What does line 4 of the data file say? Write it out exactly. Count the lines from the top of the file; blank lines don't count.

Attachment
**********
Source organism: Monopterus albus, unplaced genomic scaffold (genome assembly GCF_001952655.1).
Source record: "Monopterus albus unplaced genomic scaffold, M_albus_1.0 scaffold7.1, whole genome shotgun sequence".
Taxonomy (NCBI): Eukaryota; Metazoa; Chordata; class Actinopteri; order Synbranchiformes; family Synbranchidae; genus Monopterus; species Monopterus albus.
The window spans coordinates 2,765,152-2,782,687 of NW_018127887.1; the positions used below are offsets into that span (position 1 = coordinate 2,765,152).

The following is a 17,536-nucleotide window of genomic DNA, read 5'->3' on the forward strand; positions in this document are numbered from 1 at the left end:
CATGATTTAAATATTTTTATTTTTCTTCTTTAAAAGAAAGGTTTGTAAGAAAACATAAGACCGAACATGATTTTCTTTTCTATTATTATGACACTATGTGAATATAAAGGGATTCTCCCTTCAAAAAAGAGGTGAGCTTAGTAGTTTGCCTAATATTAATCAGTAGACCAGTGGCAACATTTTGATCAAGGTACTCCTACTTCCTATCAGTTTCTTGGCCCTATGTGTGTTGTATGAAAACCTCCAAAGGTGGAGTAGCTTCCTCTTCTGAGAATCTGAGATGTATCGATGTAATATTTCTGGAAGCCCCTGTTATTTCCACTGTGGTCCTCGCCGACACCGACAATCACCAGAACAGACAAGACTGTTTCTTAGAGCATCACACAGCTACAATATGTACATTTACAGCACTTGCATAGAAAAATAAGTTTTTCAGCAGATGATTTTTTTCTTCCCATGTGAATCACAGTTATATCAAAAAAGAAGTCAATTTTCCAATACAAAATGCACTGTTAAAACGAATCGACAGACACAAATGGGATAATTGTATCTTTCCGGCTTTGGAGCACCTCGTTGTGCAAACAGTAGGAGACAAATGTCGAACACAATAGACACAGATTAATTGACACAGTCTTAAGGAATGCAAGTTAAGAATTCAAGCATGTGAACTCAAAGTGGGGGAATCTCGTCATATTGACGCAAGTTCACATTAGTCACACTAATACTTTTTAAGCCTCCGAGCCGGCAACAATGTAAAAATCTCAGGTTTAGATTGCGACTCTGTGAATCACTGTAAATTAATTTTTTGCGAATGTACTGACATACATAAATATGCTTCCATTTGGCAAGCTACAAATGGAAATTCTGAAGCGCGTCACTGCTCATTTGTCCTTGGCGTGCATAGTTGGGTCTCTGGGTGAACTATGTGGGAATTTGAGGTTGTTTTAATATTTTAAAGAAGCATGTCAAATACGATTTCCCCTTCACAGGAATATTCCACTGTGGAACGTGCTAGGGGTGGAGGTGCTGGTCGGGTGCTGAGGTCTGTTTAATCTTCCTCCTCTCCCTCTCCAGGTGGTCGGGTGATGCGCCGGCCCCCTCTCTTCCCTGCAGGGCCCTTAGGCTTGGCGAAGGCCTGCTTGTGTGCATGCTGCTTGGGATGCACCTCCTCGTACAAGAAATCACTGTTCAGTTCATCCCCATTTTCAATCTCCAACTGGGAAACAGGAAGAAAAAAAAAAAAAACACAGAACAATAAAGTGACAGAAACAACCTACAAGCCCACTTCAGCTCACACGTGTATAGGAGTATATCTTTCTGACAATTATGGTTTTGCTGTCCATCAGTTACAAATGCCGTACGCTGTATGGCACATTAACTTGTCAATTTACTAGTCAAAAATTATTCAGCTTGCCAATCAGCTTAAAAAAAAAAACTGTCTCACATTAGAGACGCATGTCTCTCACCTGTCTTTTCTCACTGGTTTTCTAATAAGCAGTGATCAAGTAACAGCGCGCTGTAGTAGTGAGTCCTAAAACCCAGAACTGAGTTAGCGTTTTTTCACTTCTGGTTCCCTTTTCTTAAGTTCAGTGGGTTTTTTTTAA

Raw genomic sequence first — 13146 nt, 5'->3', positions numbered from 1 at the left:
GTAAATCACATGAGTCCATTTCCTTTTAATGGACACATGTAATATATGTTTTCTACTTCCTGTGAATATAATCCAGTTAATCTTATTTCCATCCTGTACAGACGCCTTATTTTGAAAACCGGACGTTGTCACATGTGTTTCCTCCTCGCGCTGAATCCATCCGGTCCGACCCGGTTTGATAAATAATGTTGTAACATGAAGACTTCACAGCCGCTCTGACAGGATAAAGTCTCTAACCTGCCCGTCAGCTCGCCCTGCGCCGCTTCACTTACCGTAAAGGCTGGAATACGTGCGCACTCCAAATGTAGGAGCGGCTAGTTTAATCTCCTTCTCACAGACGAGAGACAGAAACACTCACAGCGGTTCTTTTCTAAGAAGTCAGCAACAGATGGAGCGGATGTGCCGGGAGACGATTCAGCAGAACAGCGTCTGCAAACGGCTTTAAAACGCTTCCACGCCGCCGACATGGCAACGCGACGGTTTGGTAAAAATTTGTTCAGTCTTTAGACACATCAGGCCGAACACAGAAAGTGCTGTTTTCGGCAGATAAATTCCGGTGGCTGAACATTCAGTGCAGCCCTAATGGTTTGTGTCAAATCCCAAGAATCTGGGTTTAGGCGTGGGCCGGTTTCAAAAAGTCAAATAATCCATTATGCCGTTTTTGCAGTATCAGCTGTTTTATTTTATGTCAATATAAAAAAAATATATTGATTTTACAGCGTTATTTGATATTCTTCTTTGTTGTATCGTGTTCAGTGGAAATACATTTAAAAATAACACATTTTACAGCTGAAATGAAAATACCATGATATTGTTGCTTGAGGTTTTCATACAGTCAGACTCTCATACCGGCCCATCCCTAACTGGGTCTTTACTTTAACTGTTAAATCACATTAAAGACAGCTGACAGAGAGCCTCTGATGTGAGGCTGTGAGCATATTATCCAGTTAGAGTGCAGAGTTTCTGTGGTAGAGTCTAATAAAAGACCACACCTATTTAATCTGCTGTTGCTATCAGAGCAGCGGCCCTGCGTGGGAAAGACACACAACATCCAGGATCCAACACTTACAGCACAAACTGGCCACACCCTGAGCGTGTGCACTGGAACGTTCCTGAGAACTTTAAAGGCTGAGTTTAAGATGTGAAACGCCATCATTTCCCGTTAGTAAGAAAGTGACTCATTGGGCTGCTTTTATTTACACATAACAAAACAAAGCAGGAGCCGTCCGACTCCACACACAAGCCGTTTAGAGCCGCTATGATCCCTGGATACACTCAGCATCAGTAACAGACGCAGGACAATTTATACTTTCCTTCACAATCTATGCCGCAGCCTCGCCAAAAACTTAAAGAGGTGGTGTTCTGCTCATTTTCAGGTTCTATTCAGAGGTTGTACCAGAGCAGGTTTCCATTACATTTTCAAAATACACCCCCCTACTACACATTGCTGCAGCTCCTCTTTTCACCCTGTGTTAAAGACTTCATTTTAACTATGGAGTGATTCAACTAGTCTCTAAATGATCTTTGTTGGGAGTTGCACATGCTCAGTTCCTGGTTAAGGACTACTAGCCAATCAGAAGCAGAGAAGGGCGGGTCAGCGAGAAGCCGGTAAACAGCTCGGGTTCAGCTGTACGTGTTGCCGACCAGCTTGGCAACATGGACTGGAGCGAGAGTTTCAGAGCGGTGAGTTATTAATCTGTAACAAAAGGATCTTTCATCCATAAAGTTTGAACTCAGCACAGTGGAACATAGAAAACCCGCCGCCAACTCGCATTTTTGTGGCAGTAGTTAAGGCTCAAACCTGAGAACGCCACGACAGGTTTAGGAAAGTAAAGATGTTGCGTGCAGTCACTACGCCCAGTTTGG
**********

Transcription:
The window spans coordinates 2,765,152-2,782,687 of NW_018127887.1; the positions used below are offsets into that span (position 1 = coordinate 2,765,152).